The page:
Throughout his career as a musician and actor, Chris Isaak has carved out a unique niche in American popular culture.
As a musician, Chris' sly sense of humor and raw charisma have colored the popular songs he's written over the years – and he's written some classics – from moody ballads like "Wicked Game", to rockers like "Baby Did A Bad Bad Thing". This talent has translated into a wall full of platinum albums and a loyal audience who back his shows, knowing they'll be treated to great songs, an inspired performance, and always a few surprises.
As an actor, Chris has graduated from cameos to leading roles in films and mini-series. Now as the star of the SHOWTIME backstage series, The Chris Isaak Show, he's brought together the two parts of his career into a brilliant and entertaining whole.
Chris, the youngest of three brothers, grew up in a working class neighborhood in Stockton, California. From an early age, he was a fan of a wide variety of music. After attending the University of the Pacific, he spent a year in Japan, studying, working part-time at a movie studio, and doing a little amateur boxing on the side. He didn't really consider a career in music until he was 20 and living in Tokyo. Inspired by Elvis Presley's Sun Sessions, Chris decided to try his hand at singing.
He started out solo, working the club circuit in San Francisco, and soon formed an early version of his band Silvertone. The group was spotted by a producer (Erik Jacobsen) and offered a deal by Warner Brothers. Chris' first two records, 1985's Silvertone and 1987's Chris Isaak, earned critical acclaim and made fans of Madonna, John Fogerty, and Rickie Lee Jones, among other celebrities.
Simultaneously, Chris was making waves outside of the music industry. He appeared in fashion spreads in magazines such as Elle and Esquire, and director Jonathan Demme cast him as "The Killer Clown" in his 1988 film, Married to the Mob. Chris also appeared in Let's Get Lost, Bruce Weber's 1988 documentary about jazz trumpeter/vocalist Chet Baker.
In 1989, Chris scored his breakout single "Wicked Game". The song, a ballad that was featured on the double platinum album Heart Shaped World, was an international smash and was supported by a steamy video that featured Chris in a dreamy embrace with supermodel Helena Christensen.
As he toured the world in support of Heart Shaped World, Chris' acting career was starting to take off. He earned a supporting role in Jonathan Demme's Oscar-winning Silence of the Lambs, and co-starred in David Lynch's Twin Peaks: Fire Walk With Me, Bernardo Bertolucci's Little Buddha. He appeared in films such as Tom Hanks' That Thing You Do, Alison Anders' Grace of My Heart, and, most recently, in director James Rowe's Blue Ridge Fall. On Television, he appeared in two episodes of the acclaimed cable mini-series From the Earth to the Moon, working with Hanks and Sally Field. He guest-starred on the hit series Friends, and he also developed a part-time gig as a roving correspondent for The Tonight Show, trading quips with Jay Leno from locations such as the Kentucky Derby and the Grammy Awards.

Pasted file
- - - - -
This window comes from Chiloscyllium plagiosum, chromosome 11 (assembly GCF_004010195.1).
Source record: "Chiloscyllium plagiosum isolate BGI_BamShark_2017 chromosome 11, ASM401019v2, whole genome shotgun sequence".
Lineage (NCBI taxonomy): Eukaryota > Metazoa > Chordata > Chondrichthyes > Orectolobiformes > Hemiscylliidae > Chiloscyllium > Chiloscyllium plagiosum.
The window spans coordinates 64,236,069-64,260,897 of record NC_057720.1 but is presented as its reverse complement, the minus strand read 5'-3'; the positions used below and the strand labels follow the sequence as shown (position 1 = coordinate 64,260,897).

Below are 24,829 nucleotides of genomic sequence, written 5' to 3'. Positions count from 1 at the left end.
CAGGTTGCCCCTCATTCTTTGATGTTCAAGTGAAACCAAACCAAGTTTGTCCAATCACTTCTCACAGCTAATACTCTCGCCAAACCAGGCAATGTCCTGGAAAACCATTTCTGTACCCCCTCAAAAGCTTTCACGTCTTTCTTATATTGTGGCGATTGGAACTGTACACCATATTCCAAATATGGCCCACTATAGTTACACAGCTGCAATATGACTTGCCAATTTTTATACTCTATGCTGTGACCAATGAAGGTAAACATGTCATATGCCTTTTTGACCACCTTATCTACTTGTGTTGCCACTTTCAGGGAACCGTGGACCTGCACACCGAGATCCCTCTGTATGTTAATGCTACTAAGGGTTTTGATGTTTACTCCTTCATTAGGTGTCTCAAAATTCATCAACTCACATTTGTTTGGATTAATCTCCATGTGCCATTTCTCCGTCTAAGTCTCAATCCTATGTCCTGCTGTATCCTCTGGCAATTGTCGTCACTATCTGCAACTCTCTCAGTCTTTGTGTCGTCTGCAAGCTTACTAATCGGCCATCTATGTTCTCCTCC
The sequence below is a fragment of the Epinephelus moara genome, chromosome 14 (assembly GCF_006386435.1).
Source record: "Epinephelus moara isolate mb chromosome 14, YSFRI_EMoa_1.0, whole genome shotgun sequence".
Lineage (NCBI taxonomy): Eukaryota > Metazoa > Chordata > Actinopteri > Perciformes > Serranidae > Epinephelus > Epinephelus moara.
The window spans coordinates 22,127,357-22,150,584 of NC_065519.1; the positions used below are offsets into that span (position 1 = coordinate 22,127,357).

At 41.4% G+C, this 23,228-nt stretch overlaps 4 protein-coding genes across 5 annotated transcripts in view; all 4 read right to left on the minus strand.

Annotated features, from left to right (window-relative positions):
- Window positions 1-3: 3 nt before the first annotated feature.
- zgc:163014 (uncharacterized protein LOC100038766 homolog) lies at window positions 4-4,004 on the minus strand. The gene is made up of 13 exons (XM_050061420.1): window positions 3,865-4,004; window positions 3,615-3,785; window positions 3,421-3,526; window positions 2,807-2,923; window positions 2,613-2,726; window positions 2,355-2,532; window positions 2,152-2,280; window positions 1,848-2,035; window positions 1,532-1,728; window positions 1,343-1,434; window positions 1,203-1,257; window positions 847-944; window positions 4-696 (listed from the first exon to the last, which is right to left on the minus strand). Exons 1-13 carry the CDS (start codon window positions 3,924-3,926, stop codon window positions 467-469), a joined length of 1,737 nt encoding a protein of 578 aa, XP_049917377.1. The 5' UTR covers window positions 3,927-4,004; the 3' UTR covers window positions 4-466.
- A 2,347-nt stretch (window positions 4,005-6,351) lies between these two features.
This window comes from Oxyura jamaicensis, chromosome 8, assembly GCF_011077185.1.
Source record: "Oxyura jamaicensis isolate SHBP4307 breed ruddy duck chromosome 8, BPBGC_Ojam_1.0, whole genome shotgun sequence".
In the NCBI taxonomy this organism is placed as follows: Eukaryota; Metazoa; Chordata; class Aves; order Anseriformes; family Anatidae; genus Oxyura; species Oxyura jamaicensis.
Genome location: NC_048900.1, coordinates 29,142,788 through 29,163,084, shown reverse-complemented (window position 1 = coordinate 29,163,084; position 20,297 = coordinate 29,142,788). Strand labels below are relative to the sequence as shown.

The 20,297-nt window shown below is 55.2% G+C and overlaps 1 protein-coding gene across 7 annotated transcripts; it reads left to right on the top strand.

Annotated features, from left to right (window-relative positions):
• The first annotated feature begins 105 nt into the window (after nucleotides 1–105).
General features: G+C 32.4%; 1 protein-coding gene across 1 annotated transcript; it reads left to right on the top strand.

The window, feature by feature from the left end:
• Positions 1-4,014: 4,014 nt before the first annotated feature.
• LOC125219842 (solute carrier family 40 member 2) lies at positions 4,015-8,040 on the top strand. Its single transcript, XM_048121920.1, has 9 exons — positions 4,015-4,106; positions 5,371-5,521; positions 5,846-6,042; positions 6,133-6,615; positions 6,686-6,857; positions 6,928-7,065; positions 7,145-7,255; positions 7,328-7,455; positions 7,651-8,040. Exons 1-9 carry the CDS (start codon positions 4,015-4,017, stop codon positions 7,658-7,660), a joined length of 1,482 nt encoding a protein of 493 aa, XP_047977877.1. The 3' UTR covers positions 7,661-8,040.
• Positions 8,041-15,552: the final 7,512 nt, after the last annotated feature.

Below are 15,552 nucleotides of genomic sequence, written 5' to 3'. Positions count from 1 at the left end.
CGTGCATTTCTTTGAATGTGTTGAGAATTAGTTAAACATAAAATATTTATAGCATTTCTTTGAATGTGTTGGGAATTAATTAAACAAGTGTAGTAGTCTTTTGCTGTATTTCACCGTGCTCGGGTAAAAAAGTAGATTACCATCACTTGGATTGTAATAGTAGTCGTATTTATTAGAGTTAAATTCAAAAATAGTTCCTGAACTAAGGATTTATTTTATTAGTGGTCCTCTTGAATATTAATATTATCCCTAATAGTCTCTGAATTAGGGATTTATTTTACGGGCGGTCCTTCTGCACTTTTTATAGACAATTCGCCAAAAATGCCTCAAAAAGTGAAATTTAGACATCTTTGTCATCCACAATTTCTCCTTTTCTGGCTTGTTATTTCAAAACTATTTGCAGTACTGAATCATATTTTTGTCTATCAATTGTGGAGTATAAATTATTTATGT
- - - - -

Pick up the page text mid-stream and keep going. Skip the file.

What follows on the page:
Music, however, remains Chris' first love, a love that audiences around the world have come to share. The rootsy sounds of early albums such as 1985's Silvertone and 1987's Chris Isaak were followed in the 1990s by a string of exceptional albums, including 1993's cool and classic San Francisco Days; 1995's dramatic, sexy Forever Blue; 1996's Baja Sessions, which he describes as "an acoustic beach album", and 1998's Speak of the Devil, an adventurous collection that showed Chris' experimental side while showcasing his ability to craft classic songs.
After completing the first season of The Chris Isaak Show, Chris returned to the recording studio with Silvertone to make his first studio album in three years. Always Got Tonight is scheduled to be in stores in February 2002 with the single from the CD, "Let Me Down Easy", coming out in January, simultaneous to the premiere of the show's much anticipated second season.